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Intel sees future in home devices

Intel will become a big player in the digital television market; some wonder if the computer industry is ready for it.

Intel (INTC) will become a big player in the digital television market. Some wonder if the computer industry is ready for it.

The company detailed its plans yesterday to build the core components for TV set-top computers, which are expected to cost no more than $500 replete with a Pentium II processor and other personal-computer-like features. (See related story)

The implications of Intel driving this low-cost market which converges consumer electronics with computers are enormous, according to analysts. "People thought that sub-$1,000 PCs would be a flash in the pan. But then it wasn't. This could happen for set-top computers," said Dean McCarron, a principal at Mercury Research, a Scottsdale, Arizona based marketing research firm.

The set-top computer is a far cry from the PC, because of its radically low cost and because it is tied principally to the TV and the Internet, two areas where a full panoply of computer features are not required for most users.

Indeed, McCarron believes that PC manufacturers, to which Intel supplies many of the most critical components, need to understand this market better. "Consumer electronics is where they should be but they've missed the whole point," said McCarron, referring to the high-priced, $3,000-and-up PC-TVs that manufacturers such as Compaq Computer and Gateway 2000 have begun to market.

The market that looms for lower-cost set-top computers could be gigantic. "There could be as many 25 million [digital] set-top boxes in 1999. The way things are going, Intel could have most of that market," said Richard F. Doherty, director of The Envisioneering Group, a marketing research firm based in Seaford, New York.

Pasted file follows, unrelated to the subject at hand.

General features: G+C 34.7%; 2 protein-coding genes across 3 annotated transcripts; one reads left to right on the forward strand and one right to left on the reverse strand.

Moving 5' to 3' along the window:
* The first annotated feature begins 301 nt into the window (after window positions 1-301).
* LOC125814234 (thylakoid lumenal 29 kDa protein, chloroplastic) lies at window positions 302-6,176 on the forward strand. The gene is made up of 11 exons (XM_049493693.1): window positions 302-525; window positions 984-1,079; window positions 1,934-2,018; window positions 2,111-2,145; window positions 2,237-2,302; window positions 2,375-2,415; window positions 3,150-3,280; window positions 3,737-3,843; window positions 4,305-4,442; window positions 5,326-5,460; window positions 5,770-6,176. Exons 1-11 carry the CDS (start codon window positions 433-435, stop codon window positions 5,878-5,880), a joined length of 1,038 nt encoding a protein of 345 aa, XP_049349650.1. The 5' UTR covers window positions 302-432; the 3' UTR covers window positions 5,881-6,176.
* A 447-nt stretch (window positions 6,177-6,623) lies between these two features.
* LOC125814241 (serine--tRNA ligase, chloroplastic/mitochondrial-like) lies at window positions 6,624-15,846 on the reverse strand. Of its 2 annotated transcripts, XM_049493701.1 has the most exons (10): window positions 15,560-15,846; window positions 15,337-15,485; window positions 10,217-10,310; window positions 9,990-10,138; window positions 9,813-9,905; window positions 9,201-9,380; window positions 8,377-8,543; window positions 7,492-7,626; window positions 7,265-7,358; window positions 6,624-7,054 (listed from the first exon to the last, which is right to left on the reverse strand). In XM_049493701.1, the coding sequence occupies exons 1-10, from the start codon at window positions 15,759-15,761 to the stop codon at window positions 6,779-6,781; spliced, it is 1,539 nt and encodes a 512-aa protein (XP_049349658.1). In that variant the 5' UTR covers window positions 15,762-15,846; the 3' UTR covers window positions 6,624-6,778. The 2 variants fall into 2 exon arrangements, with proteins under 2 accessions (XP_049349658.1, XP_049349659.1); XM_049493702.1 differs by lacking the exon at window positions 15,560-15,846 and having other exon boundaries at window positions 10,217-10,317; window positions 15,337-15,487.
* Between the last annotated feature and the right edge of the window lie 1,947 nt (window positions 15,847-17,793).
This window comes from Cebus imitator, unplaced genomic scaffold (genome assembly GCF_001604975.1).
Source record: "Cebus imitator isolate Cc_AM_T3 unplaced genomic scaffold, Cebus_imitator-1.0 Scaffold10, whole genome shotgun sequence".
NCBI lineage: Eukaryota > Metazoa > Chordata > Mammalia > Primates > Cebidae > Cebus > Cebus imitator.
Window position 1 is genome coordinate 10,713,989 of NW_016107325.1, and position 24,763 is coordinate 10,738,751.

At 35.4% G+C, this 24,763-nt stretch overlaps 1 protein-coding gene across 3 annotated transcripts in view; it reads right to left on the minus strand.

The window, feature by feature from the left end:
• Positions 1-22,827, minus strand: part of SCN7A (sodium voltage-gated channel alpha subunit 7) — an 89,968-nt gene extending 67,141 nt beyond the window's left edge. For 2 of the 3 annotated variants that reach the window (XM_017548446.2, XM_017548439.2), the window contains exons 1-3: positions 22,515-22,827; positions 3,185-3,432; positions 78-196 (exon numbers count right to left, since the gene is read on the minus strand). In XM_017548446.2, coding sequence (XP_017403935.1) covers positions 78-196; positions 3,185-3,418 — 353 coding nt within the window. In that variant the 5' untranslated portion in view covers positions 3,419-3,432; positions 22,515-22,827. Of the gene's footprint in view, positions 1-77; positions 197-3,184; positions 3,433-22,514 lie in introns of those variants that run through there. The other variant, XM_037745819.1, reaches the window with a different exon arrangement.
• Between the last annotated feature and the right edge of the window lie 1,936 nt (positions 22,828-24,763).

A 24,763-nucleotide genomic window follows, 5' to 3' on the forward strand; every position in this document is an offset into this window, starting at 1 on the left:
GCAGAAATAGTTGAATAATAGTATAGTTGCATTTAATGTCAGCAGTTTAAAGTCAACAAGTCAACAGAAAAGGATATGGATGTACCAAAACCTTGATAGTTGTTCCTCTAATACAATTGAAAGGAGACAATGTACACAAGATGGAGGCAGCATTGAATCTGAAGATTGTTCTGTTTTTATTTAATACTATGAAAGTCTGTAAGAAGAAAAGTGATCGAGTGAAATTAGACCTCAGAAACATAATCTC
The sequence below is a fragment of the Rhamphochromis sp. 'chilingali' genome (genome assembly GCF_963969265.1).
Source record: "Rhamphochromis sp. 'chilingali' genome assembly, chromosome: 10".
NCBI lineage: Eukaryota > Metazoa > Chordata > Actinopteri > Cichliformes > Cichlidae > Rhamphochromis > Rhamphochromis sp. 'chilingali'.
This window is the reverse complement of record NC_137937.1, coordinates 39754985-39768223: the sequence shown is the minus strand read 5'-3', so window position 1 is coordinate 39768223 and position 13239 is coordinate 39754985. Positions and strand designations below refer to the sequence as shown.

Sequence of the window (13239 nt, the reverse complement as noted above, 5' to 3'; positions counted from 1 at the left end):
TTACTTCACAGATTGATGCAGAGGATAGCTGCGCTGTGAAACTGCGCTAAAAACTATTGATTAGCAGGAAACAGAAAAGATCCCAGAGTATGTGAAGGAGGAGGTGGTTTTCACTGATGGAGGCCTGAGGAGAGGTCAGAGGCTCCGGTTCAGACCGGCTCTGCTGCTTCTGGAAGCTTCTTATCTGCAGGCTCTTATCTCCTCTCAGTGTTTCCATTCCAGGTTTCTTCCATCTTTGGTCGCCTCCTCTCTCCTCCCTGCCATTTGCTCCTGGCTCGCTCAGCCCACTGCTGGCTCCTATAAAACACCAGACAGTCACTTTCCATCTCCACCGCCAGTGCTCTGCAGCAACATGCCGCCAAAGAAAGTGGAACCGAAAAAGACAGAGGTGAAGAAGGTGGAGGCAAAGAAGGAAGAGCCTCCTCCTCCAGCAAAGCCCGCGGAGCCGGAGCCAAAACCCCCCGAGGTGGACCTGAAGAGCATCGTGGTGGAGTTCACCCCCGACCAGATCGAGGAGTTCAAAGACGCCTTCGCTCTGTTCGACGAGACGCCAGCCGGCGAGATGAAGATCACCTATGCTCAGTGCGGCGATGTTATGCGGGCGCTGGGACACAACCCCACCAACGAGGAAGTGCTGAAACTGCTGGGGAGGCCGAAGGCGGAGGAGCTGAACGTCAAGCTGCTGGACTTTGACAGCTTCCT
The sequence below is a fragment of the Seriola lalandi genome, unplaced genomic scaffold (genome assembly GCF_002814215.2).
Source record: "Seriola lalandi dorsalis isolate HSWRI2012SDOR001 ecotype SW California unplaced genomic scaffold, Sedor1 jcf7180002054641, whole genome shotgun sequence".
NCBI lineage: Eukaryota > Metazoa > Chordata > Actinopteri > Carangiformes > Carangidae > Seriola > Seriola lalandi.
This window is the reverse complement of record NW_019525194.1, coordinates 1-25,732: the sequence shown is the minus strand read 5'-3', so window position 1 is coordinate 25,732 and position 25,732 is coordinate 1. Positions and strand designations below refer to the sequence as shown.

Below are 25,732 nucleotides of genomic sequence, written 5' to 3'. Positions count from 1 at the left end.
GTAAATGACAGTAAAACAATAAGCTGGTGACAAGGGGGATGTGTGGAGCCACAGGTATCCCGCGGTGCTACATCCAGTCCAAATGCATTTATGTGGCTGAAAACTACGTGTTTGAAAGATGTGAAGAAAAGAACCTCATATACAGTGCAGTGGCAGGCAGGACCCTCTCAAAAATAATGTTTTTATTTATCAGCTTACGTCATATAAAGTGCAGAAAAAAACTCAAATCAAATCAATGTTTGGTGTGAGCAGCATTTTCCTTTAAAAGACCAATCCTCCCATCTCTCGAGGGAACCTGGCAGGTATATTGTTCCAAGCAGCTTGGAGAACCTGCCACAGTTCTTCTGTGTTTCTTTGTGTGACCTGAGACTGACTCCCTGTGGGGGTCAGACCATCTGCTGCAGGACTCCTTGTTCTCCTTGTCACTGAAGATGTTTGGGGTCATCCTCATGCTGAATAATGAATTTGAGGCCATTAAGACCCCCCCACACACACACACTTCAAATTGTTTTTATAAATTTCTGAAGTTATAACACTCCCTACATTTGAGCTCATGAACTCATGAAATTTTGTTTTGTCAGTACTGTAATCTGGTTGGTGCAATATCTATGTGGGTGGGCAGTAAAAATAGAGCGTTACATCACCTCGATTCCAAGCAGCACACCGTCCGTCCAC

Currently, MIPS supplies processors for many of the set-top boxes on the market. But Intel's marketing and technological clout could change this overnight say analysts.

Larry Gerbrandt, a senior analyst at Paul Kagan Associates in Carmel, California, agrees that the market potential is huge. "Intel is working to make sure they have an impact," he said.

"[A total of] 230 million TVs eventually have to be replaced. This a business targeting 100 percent of the homes [in the United States] vs. 40 percent of the homes [with personal computers]," he added.

A set-top box--or set-top computer, as Intel defines it--hooks up to a TV set and allows it take on computer features and applications such as email, basic word processing, data storage, and Web surfing. For users, this means an enhanced TV that allows them to hop, for instance, from a Microsoft Windows "channel" to an electronic program guide, then to email, the Internet, and back to television.

Intel showed a prototype set-top computer Thursday with browser software from NCI, an Oracle subsidiary that has developed software for set-top devices.

Intel may also supply components to WebTV, a major supplier of such boxes, based on comments from Intel executives yesterday.

Importantly, Intel's set-top computers and circuit boards will be to handle a wide variety of broadcasting formats, so the hodgepodge of formats apparently will no longer be an obstacle to displaying digital TV on the PC or via a set-top computer.

Envisioneering's Doherty noted that the Intel set-top computer is a way for people to get digital TV without spending thousands of dollars on a new, digital-ready set.

Intel also showed prototype circuit boards for personal computers that endow a PC with digital TV capabilities. These boards work with digital satellite TV and terrestrial digital TV.